Tribute: In Memory of Sandra Seamans

I had just added the link to My Little Corner – a longstanding blog run by Sandra Seamans, where she shared information about short fiction markets for writers – when I received a text from my husband telling me Sandra had passed away.

Sandra Seamans was a force within the short fiction scene. She always seemed to have a new short story hitting the market. I was always honored to publish her, and when we launched Bronzeville Bee I had hoped I would see a story from her land in my inbox.

The truth is, she was a short fiction writer worthy of interviews, worthy of having her works taught to those seeking publication. There’s something so smooth and effortless about her stories; they draw you right into the world she’s created and the character’s dilemmas.

She was the kind of writer who never disappointed. She wrote with such insights on life and had that ability to make you connect or make you writhe in your seat. Some of her stories are of life and loss, and some are of the things you don’t even know you fear until she’s showed you that you do.

On her blog, she was a tireless champion for writers. Her site was such a valuable resource. People learned of new markets and closing markets. When ‘zines had new issues up she helped spread the word. Sandra wasn’t flashy and she didn’t seek fame or praise; she was one of those people that was loyal and consistent, who gave without asking.

Patti Abbott suggested a tribute day to Sandra, to share some thoughts about her stories. It was a joy to return to Sandra’s words. Even if you did not know her in life, her legacy lives on through her words. 

Each story title links to the story online.

A Time To Grieve

An 80-year-old man takes a walk along the beach and finds a young woman’s body. Seamans evokes the sensory details of the beach vividly; you can picture yourself there, watching this grumpy man with his cane, shooing away the birds, as he talks to the body and reflects on his own life and losses and speculates on what tragedy brought her to that place. You sense he hasn’t been able to say to anyone else what he tells her: 

“There wasn’t nobody could do that for my boy when he died over there in Kuwait, not with
his body scattered to the four winds and swallowed up by the sand.”

A Time to Grieve, Sandra Seamans

It’s a rich exploration of how the loss of a stranger can connect you to your own grief.

A Whistle and a Prayer

After governments have collapsed and structured society is a thing of the past, when cities are reduced to rubble and ruin, a woman (Gilli) survives, but her partner longs for something better. Seamans infuses a sense of hopelessness, the bleak reality of this new present, contributing to a rising sense of dread. When Christine gambles on a rumor will Gilli know a greater loss than the loss of civilization?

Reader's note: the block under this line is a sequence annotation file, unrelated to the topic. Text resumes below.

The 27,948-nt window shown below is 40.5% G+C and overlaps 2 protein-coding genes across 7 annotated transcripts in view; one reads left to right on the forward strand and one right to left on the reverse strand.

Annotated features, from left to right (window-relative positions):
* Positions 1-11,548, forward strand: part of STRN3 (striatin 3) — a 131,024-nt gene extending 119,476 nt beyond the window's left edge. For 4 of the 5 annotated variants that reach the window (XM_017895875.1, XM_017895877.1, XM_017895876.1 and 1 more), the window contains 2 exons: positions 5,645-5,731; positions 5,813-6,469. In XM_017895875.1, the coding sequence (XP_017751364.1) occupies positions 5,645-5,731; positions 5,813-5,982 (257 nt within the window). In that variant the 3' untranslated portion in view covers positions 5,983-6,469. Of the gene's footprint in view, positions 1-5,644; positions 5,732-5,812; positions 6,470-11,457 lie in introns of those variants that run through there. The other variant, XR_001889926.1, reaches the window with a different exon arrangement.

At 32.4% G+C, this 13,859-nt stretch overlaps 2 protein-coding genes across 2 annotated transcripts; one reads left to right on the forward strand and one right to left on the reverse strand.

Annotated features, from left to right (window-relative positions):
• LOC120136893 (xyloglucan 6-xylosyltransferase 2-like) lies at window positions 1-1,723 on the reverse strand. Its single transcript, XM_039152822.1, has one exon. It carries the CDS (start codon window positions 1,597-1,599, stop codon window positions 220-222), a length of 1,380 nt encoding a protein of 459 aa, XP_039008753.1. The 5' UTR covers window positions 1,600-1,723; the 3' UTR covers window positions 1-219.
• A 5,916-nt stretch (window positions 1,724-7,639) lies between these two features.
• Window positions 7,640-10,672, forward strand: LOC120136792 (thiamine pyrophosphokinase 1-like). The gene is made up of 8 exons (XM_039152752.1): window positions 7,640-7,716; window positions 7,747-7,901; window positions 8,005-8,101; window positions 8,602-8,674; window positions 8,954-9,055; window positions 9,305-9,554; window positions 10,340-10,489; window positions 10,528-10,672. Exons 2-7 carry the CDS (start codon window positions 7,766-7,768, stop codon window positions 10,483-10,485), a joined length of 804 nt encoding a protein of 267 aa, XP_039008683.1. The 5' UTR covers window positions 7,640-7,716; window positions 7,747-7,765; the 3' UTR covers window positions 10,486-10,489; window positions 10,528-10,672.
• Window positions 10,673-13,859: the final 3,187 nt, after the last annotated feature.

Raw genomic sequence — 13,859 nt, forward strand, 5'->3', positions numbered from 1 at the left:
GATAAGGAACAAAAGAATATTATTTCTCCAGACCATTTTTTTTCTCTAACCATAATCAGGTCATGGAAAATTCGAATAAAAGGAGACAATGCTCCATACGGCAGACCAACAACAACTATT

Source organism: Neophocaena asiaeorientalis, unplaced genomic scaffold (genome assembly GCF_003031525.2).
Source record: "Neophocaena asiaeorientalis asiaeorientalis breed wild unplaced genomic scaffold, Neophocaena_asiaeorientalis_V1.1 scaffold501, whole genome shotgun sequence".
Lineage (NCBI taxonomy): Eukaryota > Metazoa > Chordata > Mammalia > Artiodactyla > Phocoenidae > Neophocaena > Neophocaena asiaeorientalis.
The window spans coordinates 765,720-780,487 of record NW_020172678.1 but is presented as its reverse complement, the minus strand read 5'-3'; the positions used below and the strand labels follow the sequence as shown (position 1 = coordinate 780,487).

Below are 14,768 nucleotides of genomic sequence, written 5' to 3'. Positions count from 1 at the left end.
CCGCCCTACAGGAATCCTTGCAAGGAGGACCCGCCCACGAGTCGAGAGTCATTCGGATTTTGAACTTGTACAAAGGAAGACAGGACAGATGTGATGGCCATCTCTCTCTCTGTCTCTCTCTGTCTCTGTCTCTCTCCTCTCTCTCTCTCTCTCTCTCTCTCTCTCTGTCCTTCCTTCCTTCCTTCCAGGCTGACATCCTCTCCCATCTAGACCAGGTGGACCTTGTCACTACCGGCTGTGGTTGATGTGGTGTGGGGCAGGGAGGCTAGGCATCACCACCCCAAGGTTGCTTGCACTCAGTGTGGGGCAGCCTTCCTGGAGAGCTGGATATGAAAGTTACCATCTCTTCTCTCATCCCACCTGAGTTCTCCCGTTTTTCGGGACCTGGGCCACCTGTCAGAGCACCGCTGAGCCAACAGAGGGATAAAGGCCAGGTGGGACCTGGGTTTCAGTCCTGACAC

“A splash of white paint on the crumbling wall across the street caught Gilli’s eye. A white cross on a black locomotive. Faint hope. The promise of a preacher and a train ride out of the city. A fucking fairytale trip away from the horror that haunted the streets.”

A Whistle and a Prayer, Sandra Seamans

Best Left Buried

A man who has lost his memory sees a doctor to try to get it back. When pushed, he discovers the truth about who he really is … and what he’s done. 

“I asked him why a man can’t be responsible and still hide the monster in his heart. After all, the world itself doesn’t lean toward a black and white view, there’s plenty of grey lingering around the edges of life. “

Best Left Buried, Sandra Seamans

Once Upon a Blue Moon

A mother reflects on her two sons, what she’s done to protect them and what she must do for them to prepare for her impending death. This is as bleak as Seamans gets, and the revelation cuts to the core. She manages to invoke shock and sympathy at the same time, leaving you to wonder what you would do in this woman’s shoes.

“He’d come to her in the time before sonograms and Roe v Wade, in a time when women took on the burden of the children they birthed because it was expected of them. For more than forty years now she’d cared for Rupert and, Lord help her, she was falling-down tired of carrying the load. ” 

Once Upon a Blue Moon, Sandra Seamans

Another tribute and a link to all tribute pieces can be found at Patti Abbott’s blog here. Patti’s article has links to contributions by Paul D. Brazill and Kate Laity also.

It should be noted that my husband published a collection of Sandra’s short stories some years ago; he will be pursuing permission from the family about the possibility of making that available to readers with their consent.